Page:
Punk Rock (1977)
    The late Wade Nichols plays Jimmy Dillinger, an ex-cop turned private investigator. His latest case was to find a teen runaway for her father and bring her home. He finds her, saves her from drugs and prostitution (she repays him by boinking him), but then she is kidnapped from his apartment, even though he left her with a dildo to defend herself. His partner in the p.i. business is murdered as well and Dillinger is going to get to the bottom of the two crimes.



    Enter his nemesis, Detective Giovanni (Richard Bolla), and the two have a few words. Dillinger is to not cross the line with his investigation and stay out of the way of the police. Dillinger doesn't listen and his search takes him into the NYC punk scene of the mid-70s, specifically to a band Elda and the Stilettos (which Debbie Harry was a member of before Blondie, at least according to the commentary). Punk with a saxophone? Really?? Dillinger gets himself deeper into the mystery of whodunnit and whereisshe, until he gets to the very top of the criminal heap, with an ending that is actually quite unexpected.





    This movie has three great male performers, but great for the acting ability, not they're acting virility. Seriously, Wade Nichols, Robert Bolla, and Bobby Astyr are all really good in this and other than the sex stuff it plays like a decent low budget crime drama. They really carry the movie to a plain higher than simple 70s porn. The music by the Stilettos isn't much to get excited over, but listen carefully and you'll hear music from a couple of other places. The People's Court theme plays during one sex scene, the same music also used in Barbara Broadcast. Another interesting music piece is during some of the scene changes. The same music was used in scene changes in Black Dynamite more than 30 years later. It turns out both pieces of music were written by the same guy, Alan Tews, and used in other projects as well. Anyway, it's a good movie and certainly worth watching. The commentary mentions an R version but that is not on this release as an extra. According to the track, three other bands performed and was used in place of the sex. It can be found on the 2009 double feature from After Hours paired with Pleasure Palace, another film from Stevens.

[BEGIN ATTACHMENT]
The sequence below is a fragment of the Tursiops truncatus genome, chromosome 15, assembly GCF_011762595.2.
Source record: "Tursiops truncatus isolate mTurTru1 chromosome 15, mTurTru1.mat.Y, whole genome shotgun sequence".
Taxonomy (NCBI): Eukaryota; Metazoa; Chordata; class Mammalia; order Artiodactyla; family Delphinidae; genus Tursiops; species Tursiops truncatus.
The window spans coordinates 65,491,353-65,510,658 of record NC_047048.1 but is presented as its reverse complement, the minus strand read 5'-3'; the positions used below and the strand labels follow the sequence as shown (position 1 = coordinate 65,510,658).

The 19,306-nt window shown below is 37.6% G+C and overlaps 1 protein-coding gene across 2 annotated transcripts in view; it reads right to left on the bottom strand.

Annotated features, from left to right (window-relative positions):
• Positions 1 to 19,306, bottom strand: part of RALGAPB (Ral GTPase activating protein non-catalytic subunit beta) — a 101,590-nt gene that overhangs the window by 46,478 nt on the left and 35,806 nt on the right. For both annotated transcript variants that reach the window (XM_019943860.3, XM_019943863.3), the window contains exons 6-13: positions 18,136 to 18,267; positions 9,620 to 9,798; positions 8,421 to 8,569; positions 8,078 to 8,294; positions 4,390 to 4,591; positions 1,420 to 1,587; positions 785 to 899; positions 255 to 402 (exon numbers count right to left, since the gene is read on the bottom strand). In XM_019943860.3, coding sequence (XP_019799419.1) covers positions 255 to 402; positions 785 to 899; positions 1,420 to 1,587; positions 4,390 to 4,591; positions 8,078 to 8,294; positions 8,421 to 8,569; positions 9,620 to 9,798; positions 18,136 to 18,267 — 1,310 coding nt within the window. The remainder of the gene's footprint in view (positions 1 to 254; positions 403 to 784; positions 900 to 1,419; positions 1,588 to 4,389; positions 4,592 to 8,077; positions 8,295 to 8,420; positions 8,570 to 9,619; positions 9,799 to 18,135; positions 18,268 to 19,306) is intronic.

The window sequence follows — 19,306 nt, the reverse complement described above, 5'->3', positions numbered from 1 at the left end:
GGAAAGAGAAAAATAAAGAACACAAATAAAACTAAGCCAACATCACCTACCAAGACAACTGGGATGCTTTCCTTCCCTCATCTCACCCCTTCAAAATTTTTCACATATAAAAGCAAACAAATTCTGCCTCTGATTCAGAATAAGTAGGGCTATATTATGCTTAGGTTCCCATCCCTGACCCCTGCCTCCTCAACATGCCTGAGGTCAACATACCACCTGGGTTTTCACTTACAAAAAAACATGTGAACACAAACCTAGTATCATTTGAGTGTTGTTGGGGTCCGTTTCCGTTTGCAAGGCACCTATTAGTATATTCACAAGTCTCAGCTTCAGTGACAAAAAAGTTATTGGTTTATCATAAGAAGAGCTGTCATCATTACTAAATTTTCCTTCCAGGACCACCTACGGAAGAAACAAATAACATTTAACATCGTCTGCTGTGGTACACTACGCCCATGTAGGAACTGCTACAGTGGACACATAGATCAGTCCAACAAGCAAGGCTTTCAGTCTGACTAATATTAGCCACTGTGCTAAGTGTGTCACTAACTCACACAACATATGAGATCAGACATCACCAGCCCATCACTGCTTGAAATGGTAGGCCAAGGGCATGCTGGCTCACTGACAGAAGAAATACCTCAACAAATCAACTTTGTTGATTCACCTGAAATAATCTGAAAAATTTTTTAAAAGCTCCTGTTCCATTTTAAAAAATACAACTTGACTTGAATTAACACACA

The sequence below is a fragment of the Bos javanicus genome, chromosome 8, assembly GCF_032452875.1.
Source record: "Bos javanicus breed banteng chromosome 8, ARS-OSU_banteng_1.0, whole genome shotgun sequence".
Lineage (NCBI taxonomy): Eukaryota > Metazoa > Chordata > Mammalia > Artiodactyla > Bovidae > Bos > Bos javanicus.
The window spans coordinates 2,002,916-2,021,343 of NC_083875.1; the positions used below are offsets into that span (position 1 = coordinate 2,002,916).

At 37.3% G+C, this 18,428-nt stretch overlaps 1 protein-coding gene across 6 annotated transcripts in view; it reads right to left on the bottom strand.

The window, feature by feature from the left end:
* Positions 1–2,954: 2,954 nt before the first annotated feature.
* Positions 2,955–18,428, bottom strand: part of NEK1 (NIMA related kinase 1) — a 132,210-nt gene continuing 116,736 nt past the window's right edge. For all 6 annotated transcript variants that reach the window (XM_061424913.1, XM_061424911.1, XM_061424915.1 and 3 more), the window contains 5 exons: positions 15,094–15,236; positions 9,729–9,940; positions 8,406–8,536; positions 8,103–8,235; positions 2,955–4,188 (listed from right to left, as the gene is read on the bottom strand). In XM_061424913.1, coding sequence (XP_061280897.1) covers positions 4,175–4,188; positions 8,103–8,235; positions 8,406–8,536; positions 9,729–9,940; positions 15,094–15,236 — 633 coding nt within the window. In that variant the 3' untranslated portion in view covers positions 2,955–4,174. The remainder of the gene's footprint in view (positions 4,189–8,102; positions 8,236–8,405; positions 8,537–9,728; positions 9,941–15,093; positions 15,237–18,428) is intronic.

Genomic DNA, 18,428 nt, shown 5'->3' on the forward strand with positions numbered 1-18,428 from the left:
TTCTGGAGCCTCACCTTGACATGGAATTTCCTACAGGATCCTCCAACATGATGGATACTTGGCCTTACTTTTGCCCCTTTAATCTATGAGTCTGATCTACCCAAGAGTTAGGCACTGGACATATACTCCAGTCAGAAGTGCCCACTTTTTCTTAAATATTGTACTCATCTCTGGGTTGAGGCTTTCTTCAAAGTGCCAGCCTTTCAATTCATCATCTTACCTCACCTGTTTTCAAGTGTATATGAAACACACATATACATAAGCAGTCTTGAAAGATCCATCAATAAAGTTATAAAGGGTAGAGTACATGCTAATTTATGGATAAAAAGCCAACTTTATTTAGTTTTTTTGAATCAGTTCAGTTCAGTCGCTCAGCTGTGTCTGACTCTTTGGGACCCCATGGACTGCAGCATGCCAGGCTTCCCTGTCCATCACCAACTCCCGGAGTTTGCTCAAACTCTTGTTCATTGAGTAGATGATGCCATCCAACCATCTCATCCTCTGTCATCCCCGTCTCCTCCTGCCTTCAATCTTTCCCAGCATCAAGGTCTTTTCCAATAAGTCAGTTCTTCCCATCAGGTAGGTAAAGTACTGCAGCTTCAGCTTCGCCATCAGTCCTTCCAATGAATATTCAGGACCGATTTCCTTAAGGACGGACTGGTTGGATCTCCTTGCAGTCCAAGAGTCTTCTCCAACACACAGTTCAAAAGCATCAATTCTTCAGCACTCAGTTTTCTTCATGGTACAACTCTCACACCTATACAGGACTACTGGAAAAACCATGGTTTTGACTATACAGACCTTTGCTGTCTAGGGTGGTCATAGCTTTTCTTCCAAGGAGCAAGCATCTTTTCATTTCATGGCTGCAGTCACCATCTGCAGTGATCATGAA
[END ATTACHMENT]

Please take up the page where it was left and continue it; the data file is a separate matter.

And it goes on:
Video/Audio/Extras:

    All three films are in an aspect of 16:9 anamorphic widescreen. Taken from the only surviving film elements of each movie, they are as good as they will ever be seen. There's print damage a-plenty, but that can't be helped and it adds to the sleazy vibe and overall viewing experience. Aside from the dirt and debris, the picture looks fine, and considering this is as good as it gets, there is absolutely nothing to complain about. The movies are all 2.0 Dolby Digital but were recorded in mono sound so the same noise comes out of both speakers. Anyone care? Doubtful. The sound is great and easy to understand with no technical issues noticed. It's obvious care was put into the transfers to make them the best they could for the collectors.



    There are a couple of items here to look into. Aside from trailers for other After Hours releases there is a recent interview with Stevens (12:16) where he talks about all three movies. All that can be said about it is MORE please. A great listen and he relays some interesting pieces of info. Some of it is repeated on the commentary track, which leads to the other item of interest on this release, the commentary for Rollerbabies. Michael Bowen moderates/hosts the track and keeps the show rolling with lots of questions for the director. Bowen likes to say “terrific” a lot, but he does a great job. Also on the track is Michael Rasso (sorry if that is spelled that wrong), the producer for the After Hours Grindhouse Director's Series. And of course Carter Stevens shares great stories and facts with the listener about all three movies in the set, but mainly about Rollerbabies. It's an excellent commentary and it's too bad one couldn't have accompanied the other two movies. The packaging mentions commentary tracks so it is uncertain why they excluded the other movies from having one. Although the 2009 version of Punk Rock that After Hours put out has a commentary on it, so it's a good question to ask why wasn't it ported over to this version? Maybe to keep the selling value of the other release? Probably that's it. At any rate, if you have even a passing interest in Rollerbabies, this is a must listen to track. Of note is also an 8-page booklet with an essay by Michael Bowen along with photos and advertising material.

    The Final Word:

    This is an outstanding disc release that should be in every 70s grindhouse fan's collection. One can only hope there will be at least a third volume in the series, with more being most welcomed. Carter Stevens knew how to make a porno interesting and was pretty damn creative in doing so.